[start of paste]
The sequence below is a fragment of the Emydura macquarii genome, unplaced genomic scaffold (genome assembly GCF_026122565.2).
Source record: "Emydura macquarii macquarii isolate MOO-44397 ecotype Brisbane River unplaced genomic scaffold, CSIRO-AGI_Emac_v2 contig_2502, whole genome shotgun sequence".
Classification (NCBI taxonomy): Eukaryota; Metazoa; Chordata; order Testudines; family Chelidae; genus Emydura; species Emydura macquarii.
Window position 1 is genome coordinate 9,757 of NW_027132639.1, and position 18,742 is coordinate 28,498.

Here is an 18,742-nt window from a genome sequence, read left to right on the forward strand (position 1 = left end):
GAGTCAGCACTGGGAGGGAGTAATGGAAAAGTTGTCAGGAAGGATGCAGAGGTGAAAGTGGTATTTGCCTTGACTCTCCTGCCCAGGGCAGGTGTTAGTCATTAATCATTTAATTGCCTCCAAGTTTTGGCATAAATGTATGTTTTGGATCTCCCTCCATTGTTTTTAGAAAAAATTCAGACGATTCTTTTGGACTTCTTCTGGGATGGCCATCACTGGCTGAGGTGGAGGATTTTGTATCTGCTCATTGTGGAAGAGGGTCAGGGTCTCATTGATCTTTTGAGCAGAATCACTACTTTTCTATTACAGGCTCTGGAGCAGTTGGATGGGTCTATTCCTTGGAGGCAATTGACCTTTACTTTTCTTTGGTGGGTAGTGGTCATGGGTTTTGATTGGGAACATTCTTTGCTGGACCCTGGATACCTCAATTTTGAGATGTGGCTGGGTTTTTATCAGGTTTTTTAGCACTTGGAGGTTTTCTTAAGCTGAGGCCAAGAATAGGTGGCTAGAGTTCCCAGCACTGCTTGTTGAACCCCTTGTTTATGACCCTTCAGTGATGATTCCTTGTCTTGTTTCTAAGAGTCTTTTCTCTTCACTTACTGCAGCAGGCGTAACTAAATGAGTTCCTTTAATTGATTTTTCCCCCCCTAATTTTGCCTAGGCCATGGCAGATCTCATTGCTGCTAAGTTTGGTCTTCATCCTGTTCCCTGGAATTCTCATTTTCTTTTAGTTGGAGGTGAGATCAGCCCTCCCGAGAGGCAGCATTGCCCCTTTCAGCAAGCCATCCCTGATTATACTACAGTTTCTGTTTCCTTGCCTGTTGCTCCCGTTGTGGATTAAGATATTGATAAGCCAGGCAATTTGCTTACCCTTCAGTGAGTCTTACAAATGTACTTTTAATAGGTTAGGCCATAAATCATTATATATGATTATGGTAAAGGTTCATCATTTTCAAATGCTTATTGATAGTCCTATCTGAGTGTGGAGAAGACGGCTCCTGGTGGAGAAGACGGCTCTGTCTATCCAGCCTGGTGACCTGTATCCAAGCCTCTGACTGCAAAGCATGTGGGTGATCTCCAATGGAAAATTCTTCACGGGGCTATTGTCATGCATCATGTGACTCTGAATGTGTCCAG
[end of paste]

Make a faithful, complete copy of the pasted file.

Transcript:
The sequence below is a fragment of the Emydura macquarii genome, unplaced genomic scaffold (genome assembly GCF_026122565.2).
Source record: "Emydura macquarii macquarii isolate MOO-44397 ecotype Brisbane River unplaced genomic scaffold, CSIRO-AGI_Emac_v2 contig_2502, whole genome shotgun sequence".
Classification (NCBI taxonomy): Eukaryota; Metazoa; Chordata; order Testudines; family Chelidae; genus Emydura; species Emydura macquarii.
Window position 1 is genome coordinate 9,757 of NW_027132639.1, and position 18,742 is coordinate 28,498.

Here is an 18,742-nt window from a genome sequence, read left to right on the forward strand (position 1 = left end):
GAGTCAGCACTGGGAGGGAGTAATGGAAAAGTTGTCAGGAAGGATGCAGAGGTGAAAGTGGTATTTGCCTTGACTCTCCTGCCCAGGGCAGGTGTTAGTCATTAATCATTTAATTGCCTCCAAGTTTTGGCATAAATGTATGTTTTGGATCTCCCTCCATTGTTTTTAGAAAAAATTCAGACGATTCTTTTGGACTTCTTCTGGGATGGCCATCACTGGCTGAGGTGGAGGATTTTGTATCTGCTCATTGTGGAAGAGGGTCAGGGTCTCATTGATCTTTTGAGCAGAATCACTACTTTTCTATTACAGGCTCTGGAGCAGTTGGATGGGTCTATTCCTTGGAGGCAATTGACCTTTACTTTTCTTTGGTGGGTAGTGGTCATGGGTTTTGATTGGGAACATTCTTTGCTGGACCCTGGATACCTCAATTTTGAGATGTGGCTGGGTTTTTATCAGGTTTTTTAGCACTTGGAGGTTTTCTTAAGCTGAGGCCAAGAATAGGTGGCTAGAGTTCCCAGCACTGCTTGTTGAACCCCTTGTTTATGACCCTTCAGTGATGATTCCTTGTCTTGTTTCTAAGAGTCTTTTCTCTTCACTTACTGCAGCAGGCGTAACTAAATGAGTTCCTTTAATTGATTTTTCCCCCCCTAATTTTGCCTAGGCCATGGCAGATCTCATTGCTGCTAAGTTTGGTCTTCATCCTGTTCCCTGGAATTCTCATTTTCTTTTAGTTGGAGGTGAGATCAGCCCTCCCGAGAGGCAGCATTGCCCCTTTCAGCAAGCCATCCCTGATTATACTACAGTTTCTGTTTCCTTGCCTGTTGCTCCCGTTGTGGATTAAGATATTGATAAGCCAGGCAATTTGCTTACCCTTCAGTGAGTCTTACAAATGTACTTTTAATAGGTTAGGCCATAAATCATTATATATGATTATGGTAAAGGTTCATCATTTTCAAATGCTTATTGATAGTCCTATCTGAGTGTGGAGAAGACGGCTCCTGGTGGAGAAGACGGCTCTGTCTATCCAGCCTGGTGACCTGTATCCAAGCCTCTGACTGCAAAGCATGTGGGTGATCTCCAATGGAAAATTCTTCACGGGGCTATTGTCATGCATCATGTGACTCTGAATGTGTCCAG